Failure by MI5, Police, and Probation Services Contributed to London Terror Killings, Inquest Finds

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An inquest has found that London Bridge terror attack victims Saskia Jones and Jack Merritt were unlawfully killed and that failures by probation services, police, and British domestic intelligence agency MI5 contributed to their deaths.

Radical Islamic terrorist Usman Khan fatally stabbed Jones and Merritt in November 2019 at Fishmongers’ Hall in London Bridge while the Oxford University graduates were facilitating a prison rehabilitation event that the convicted terrorist was attending.

Following a seven-week inquiry, a jury ruled that there had been an unacceptable level of accountability by authorities in the management of Khan, who committed the attack just 11 months following his early release from prison. He had been in prison for his part in a plot to bomb the London Stock Exchange and for planning to form a terrorist training camp in Pakistan.

Failures include agencies responsible for monitoring the terrorist not sharing information, allowing Khan to travel to London by himself, and security failures at the Learning Together event at Fishmongers’ Hall itself, the BBC reported on Friday.

Khan’s trip from Staffordshire to London was his first time unaccompanied since he left prison. Police, MI5, and the probation services were aware of that fact, but not one of those agencies took any measures.

Miss Jones’s family had remarked that it was “beyond understanding and astonishing that not one of the state agencies sufficiently considered the associated risk and therefore questioned the wisdom of sending Usman Khan unaccompanied to London”.

During his time in prison, Khan had been rated a high-risk inmate and deemed more dangerous on his exit from prison than when he had entered it eight years before. MI5 put Khan under investigation while he was still in prison and monitored him for more than four years.

Earlier this month, the inquest heard that MI5 had received intelligence in 2018 that the convicted terrorist could return to his “old ways” and may even carry out a terror attack. But the information relating to the potential for committing an attack had not been handed on to the Multi Agency Public Protection Arrangements (MAPPA) panel, which managed Khan.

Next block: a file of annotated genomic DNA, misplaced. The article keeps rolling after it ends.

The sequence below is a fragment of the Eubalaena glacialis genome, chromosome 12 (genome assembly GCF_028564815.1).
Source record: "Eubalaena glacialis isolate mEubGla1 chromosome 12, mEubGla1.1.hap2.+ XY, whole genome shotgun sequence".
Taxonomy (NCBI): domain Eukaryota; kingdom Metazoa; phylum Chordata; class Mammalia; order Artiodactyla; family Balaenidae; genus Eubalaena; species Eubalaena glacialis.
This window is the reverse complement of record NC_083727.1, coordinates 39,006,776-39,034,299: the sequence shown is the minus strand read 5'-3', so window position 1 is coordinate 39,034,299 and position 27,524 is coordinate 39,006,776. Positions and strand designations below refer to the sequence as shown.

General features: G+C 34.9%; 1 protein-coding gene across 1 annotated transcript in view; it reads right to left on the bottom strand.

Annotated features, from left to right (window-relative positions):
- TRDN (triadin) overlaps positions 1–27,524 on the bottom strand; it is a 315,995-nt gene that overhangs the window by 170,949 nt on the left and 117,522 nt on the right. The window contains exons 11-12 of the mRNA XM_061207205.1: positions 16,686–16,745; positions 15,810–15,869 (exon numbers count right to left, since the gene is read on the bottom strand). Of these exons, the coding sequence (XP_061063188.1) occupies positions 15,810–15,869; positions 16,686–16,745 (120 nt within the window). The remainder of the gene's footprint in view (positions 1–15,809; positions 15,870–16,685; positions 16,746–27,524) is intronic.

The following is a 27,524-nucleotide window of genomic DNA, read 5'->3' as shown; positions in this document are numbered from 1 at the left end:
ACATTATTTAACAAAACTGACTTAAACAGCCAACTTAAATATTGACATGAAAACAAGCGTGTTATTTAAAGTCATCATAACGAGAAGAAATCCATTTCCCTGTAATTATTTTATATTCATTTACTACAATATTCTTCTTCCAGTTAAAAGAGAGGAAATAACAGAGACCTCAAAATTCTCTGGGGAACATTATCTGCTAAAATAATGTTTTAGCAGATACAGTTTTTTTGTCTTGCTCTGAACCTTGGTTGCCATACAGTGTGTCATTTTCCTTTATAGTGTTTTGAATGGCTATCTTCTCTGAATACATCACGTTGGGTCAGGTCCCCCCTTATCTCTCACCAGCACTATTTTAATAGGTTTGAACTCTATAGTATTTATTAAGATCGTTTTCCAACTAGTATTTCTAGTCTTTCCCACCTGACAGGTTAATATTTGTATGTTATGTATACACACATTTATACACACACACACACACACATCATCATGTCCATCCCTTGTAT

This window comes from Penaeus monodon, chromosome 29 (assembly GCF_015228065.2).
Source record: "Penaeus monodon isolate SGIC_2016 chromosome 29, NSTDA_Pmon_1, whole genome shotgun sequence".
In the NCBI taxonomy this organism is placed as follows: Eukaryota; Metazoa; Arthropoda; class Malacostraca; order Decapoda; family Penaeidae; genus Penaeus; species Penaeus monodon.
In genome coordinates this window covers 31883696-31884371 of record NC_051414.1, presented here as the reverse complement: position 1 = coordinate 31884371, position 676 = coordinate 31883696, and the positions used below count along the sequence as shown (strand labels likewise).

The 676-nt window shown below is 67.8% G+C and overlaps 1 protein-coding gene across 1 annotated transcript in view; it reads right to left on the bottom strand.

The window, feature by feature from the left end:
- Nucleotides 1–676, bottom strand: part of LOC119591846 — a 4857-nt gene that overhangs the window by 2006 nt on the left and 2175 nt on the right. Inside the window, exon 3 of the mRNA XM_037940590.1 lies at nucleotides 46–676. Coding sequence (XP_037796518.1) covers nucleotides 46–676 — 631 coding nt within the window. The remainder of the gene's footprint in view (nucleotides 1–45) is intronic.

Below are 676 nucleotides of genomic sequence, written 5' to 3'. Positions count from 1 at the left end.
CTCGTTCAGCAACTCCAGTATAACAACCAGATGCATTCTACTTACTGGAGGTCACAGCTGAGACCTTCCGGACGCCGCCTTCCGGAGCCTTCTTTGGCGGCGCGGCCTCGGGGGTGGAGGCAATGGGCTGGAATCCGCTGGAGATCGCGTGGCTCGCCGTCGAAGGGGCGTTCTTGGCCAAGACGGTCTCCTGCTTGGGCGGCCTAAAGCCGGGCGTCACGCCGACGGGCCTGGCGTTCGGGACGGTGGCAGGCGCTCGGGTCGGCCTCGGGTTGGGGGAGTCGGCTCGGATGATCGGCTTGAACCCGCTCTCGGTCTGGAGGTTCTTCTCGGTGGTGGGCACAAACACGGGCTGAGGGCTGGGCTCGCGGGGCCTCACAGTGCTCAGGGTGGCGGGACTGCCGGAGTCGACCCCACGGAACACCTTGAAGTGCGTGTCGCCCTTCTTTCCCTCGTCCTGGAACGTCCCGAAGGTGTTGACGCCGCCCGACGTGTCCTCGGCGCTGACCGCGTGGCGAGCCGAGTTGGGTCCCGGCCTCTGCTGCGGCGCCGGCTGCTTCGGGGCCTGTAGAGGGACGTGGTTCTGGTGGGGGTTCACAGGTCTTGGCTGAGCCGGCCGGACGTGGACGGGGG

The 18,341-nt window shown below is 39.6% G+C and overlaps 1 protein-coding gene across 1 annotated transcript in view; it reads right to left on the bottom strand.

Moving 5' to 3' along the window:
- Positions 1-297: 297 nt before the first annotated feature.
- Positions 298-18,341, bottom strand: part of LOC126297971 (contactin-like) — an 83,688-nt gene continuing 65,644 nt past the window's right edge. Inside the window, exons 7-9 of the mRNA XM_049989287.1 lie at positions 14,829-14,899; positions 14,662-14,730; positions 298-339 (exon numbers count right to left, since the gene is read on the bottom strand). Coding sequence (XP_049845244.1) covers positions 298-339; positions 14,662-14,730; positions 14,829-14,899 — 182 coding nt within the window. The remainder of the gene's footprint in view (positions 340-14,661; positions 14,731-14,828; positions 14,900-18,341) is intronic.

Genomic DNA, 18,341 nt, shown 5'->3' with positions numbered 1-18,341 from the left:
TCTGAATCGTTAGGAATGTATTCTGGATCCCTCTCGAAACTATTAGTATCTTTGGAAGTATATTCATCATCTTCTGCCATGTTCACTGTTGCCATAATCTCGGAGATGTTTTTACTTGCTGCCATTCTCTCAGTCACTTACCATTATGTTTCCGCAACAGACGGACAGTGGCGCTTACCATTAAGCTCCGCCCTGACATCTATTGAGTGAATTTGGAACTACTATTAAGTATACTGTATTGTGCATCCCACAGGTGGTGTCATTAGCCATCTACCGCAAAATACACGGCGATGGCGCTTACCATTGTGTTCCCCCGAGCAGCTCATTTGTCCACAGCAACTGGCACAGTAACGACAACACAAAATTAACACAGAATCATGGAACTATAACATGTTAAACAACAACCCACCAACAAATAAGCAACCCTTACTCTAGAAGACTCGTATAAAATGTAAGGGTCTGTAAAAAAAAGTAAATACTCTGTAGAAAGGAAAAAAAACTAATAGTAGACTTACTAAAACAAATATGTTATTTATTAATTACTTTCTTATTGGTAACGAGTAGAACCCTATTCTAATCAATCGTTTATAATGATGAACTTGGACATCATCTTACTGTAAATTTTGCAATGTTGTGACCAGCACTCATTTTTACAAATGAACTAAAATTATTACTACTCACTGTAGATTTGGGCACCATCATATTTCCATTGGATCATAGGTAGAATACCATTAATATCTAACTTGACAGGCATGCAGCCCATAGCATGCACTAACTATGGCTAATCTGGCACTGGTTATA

Following Khan’s release from prison, MI5 carried out two assessments and ruled, wrongly, that he was not a threat for committing a lone attack.

The jury also condemned authorities for having a “blind spot to Khan’s unique risks due to [the] ‘poster boy’ image” at Learning Together and the lack of psychological assessments post-release.

It also ruled that there was a “lack of communication and accountability, inadequate consideration of key guidance between parties” related to the Learning Together event and that there were “serious deficiencies in the management of Khan by Mappa and the failure to complete event-specific risk assessments by any party”.

Concern had also been raised regarding his behaviour before the event, in that Khan had become withdrawn and had failed to find a job.

Metropolitan Police Service Assistant Commissioner Neil Basu accepted the force’s failures, describing them as “simply unacceptable”, continuing that he was “so deeply sorry”.

It is not clear whether anyone will actually be held personally accountable at this time, however.

This is not the first inquiry after a deadly terror attack to find multiple failings at almost every level. An inquest into the 2017 Manchester Arena terror attack, where 22 victims died after a son of Libyan refugees detonated a suicide bomb as fans left an Ariana Grande concert, found that the Islamists had been flagged by security services 18 times before the attack and that they knew he was associating with known extremists — but did not reopen their investigation into him.

The police were also found to have made errors, including an officer taking an unauthorised two-hour dinner break, leaving the Arena unguarded and allowing Abedi, carrying a massive, suspicious backpack to walk straight into the venue without obstruction.

Manchester police were also alerted to deficiencies in their terror responses six months before the attack, but did not act on recommendations. Bad planning by emergency services also meant that firemen were left standing around at stations when they should have been dispatched to the terror attack to help save lives.

Security guards also failed to confront Abedi, who was acting oddly and praying in the foyer, despite concerns being raised by workers and members of the public, with one security official saying that he was afraid to approach the terrorist about his behaviour in case he was labelled a “racist”.

One steward, Mohammed Agha, told a concerned father who came to pick up his daughter from the concert, “‘Yeah, yeah we’ve seen him, he’s fine,’” 15 minutes before Abedi detonated his bomb.

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